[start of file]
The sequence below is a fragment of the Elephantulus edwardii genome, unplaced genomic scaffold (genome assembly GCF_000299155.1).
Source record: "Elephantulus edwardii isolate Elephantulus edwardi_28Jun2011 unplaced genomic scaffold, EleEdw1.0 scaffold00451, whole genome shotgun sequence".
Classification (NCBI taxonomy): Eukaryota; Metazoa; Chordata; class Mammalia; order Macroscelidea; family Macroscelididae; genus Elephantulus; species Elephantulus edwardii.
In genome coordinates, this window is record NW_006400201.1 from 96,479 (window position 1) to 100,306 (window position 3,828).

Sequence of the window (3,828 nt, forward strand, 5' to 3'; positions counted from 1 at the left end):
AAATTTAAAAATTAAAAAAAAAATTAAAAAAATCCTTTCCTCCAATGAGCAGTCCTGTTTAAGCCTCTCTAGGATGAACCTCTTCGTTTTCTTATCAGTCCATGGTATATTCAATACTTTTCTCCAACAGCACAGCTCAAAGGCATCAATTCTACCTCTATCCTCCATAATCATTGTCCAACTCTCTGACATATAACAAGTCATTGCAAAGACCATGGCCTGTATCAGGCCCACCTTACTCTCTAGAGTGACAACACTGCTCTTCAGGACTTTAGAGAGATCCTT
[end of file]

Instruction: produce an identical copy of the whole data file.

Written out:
The sequence below is a fragment of the Elephantulus edwardii genome, unplaced genomic scaffold (genome assembly GCF_000299155.1).
Source record: "Elephantulus edwardii isolate Elephantulus edwardi_28Jun2011 unplaced genomic scaffold, EleEdw1.0 scaffold00451, whole genome shotgun sequence".
Classification (NCBI taxonomy): Eukaryota; Metazoa; Chordata; class Mammalia; order Macroscelidea; family Macroscelididae; genus Elephantulus; species Elephantulus edwardii.
In genome coordinates, this window is record NW_006400201.1 from 96,479 (window position 1) to 100,306 (window position 3,828).

Sequence of the window (3,828 nt, forward strand, 5' to 3'; positions counted from 1 at the left end):
AAATTTAAAAATTAAAAAAAAAATTAAAAAAATCCTTTCCTCCAATGAGCAGTCCTGTTTAAGCCTCTCTAGGATGAACCTCTTCGTTTTCTTATCAGTCCATGGTATATTCAATACTTTTCTCCAACAGCACAGCTCAAAGGCATCAATTCTACCTCTATCCTCCATAATCATTGTCCAACTCTCTGACATATAACAAGTCATTGCAAAGACCATGGCCTGTATCAGGCCCACCTTACTCTCTAGAGTGACAACACTGCTCTTCAGGACTTTAGAGAGATCCTT